On Saturday morning I sat down with the doctor on the floor and she showed me Dad’s records and his vitals. The renal failure was minimal, the liver enzymes were slighty high, but his blood was water. Dad had received a transfusion the week before because his count was low, and the report was reading that the count was now undetectable. In red there on the computer screen.
Mom and I spent every moment with Dad in that room. We slept in shifts, keeping vigil. We showered when we could, but we never left. People brought food in to us, but we never even left the hospital floor. I spent my time combing his hair, giving him water, keeping chap stick on his lips and playing music for him.
At some point the US attacked Libya and went to war. We had no idea.
On Monday 21st, at a quarter til 7 in the evening and some eighty hours after we were told this was it, I was laying in the recliner with my hand on Dad’s chest when I felt his breathing slow to something almost undetectable. I looked at Mom. This was it. We gathered around Dad and told him good-bye. And after he left us Mom and I dressed him and packed the room up with all of our stuff. And we left him there, with a pastor who is very dear to the family stayed with Dad until the funeral home came for him.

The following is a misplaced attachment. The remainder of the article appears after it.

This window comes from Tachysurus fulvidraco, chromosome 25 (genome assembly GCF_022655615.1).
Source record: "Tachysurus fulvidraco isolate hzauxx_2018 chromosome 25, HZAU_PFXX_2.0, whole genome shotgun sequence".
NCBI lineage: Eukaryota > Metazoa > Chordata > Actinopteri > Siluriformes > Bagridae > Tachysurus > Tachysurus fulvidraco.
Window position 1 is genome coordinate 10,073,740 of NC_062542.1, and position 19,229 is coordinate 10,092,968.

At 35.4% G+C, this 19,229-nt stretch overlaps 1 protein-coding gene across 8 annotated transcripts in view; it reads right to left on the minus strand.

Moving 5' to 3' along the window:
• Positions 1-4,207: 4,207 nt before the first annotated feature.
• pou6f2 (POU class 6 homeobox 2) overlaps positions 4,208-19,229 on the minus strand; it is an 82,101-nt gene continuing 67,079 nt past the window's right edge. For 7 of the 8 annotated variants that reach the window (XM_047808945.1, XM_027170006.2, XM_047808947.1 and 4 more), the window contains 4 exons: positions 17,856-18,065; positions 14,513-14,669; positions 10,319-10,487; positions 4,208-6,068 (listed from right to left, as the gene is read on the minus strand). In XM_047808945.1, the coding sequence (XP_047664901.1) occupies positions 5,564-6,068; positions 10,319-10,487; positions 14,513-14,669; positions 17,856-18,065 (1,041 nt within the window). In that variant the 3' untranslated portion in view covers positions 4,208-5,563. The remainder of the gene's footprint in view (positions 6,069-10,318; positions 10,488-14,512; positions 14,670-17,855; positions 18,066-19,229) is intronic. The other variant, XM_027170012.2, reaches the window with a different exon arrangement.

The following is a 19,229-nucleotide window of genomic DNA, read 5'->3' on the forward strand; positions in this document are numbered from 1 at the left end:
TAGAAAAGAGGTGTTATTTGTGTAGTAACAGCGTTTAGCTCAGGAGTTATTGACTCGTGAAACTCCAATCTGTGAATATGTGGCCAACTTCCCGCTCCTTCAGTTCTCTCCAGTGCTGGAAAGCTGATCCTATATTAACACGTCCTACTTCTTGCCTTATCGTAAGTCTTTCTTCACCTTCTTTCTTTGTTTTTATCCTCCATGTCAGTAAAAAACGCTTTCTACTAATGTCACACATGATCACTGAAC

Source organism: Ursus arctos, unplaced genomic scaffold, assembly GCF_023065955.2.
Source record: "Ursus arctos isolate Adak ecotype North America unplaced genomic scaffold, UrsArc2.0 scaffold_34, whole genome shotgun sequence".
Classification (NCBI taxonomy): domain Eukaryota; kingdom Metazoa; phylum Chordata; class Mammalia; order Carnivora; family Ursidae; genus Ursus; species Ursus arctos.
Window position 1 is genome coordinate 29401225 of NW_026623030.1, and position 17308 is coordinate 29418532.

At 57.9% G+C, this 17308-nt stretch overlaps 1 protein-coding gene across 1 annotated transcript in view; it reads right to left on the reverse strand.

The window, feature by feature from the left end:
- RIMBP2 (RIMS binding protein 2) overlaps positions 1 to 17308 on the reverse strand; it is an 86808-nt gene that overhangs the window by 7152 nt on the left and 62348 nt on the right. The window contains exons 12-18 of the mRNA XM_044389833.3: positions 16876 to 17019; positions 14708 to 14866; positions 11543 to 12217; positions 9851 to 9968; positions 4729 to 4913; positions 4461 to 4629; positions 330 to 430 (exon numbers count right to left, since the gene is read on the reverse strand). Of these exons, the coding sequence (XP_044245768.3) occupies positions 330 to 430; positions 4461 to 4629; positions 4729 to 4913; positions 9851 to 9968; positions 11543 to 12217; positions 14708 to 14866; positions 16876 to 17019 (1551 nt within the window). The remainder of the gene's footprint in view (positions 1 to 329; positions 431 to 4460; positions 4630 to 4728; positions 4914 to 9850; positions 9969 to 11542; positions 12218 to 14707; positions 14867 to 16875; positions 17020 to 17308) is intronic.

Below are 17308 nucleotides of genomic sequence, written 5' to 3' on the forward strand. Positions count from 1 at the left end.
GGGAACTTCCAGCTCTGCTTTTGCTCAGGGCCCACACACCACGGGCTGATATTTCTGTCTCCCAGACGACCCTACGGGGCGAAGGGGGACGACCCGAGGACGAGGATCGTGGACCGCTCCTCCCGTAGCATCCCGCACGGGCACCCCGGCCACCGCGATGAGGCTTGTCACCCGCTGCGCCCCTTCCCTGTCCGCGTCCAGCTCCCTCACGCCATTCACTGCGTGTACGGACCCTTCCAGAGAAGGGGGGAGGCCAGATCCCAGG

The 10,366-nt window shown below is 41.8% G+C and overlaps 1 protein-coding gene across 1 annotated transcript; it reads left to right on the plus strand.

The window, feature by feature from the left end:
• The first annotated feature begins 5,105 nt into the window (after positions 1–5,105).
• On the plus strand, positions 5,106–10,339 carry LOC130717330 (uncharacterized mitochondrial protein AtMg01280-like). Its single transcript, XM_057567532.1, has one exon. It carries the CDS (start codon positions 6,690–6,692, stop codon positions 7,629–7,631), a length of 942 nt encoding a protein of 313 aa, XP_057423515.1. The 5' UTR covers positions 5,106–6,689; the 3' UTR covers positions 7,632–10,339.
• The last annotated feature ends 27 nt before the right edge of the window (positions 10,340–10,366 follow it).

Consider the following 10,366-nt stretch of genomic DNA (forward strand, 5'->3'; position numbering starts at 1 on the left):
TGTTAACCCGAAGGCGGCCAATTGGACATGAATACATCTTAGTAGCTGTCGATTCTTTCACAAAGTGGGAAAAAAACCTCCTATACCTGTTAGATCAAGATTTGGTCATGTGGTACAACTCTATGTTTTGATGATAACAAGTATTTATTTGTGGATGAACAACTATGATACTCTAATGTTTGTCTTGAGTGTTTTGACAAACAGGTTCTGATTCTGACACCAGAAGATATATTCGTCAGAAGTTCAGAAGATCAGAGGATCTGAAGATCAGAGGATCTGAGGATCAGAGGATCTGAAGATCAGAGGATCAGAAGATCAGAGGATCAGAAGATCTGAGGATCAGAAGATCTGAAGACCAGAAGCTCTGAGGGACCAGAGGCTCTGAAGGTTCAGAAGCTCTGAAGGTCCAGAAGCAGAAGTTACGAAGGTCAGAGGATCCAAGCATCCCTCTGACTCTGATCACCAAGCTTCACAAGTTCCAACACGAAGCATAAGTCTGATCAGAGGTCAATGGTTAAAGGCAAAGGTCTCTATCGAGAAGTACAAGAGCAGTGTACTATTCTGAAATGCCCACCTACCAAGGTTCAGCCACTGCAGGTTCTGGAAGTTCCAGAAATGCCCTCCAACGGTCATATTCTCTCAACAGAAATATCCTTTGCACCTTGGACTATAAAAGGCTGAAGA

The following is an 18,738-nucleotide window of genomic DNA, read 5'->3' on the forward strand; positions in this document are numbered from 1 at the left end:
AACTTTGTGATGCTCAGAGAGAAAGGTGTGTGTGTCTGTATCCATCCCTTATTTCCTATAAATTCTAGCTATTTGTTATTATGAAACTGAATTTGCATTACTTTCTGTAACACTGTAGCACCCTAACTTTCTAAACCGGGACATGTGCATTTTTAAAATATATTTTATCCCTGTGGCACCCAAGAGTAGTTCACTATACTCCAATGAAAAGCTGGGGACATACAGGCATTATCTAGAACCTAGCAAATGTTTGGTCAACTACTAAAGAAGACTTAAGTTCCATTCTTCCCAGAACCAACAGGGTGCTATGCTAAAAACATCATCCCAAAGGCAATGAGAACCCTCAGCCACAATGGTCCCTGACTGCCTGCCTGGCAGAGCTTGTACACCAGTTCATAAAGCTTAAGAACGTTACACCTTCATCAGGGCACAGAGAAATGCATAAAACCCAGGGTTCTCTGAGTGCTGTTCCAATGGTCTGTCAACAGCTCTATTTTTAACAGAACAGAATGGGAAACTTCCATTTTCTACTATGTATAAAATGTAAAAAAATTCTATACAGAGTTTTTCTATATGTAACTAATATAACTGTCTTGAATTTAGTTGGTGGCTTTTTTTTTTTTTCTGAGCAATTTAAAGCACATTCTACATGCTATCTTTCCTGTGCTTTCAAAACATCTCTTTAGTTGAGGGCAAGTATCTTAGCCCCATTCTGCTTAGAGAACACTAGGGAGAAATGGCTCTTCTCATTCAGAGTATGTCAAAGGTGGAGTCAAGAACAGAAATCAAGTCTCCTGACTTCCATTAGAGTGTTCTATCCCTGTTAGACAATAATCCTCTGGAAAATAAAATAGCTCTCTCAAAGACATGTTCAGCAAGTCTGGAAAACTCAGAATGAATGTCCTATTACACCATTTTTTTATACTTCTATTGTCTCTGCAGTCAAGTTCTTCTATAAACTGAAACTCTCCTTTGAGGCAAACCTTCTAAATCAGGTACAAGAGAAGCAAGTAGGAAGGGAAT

I am so worried that we didn’t do enough, that he held on for so long and that we didn’t give him a chance to fight. That we gave up, took away his nutrition, and doped him up while we waited on him to die. Mom says he held on for so long for us, to give us a chance to say goodbye. And sometimes I feel like I killed him because I didn’t fight this. It would have taken several units of blood, more antibiotics, who knows. But Mom looked to me to talk to the doctors and figure it out, and I said there was nothing. I don’t think I’ll ever get over that. Over the fear that I killed my father.
Some days are okay, some days it doesn’t seem real and that Dad will come home to us, and some days it’s the worst day of my life over and over again. When I go through my dresser looking for a shirt and find ones that Dad gave me and I can’t control myself. I sleep with a tiny little teddy bear he gave me a few years ago, the last toy he gave me. He was so proud that he had found that bear for me, in reference to a trip to the Bristol race that Dad took me too. I cling to everything of his, wear his necklace and his clothes.
I miss him so much. He was an amazing father. God gave me the perfect parents for me. They’re my best friends, my life. I talked to my Dad everyday, even when I was in China. When I started college Dad e-mailed me five times a day and called me every night. When I started working in shelters Dad made me call every morning so he knew I was safe. I periodically call his voice mail to listen to his voice, and I wish I would have saved a message from him on my phone. Now I have one from Mom I won’t delete.
It’s the little things I miss. Riding his motorcycle with him, the silly names he called us, him calling me stupid for my tattoos, talking to him about what new cd he bought, hugs. I already miss that he won’t walk me down the aisle, meet my children. I miss the future vacations, going to the High, just telling him that I love him.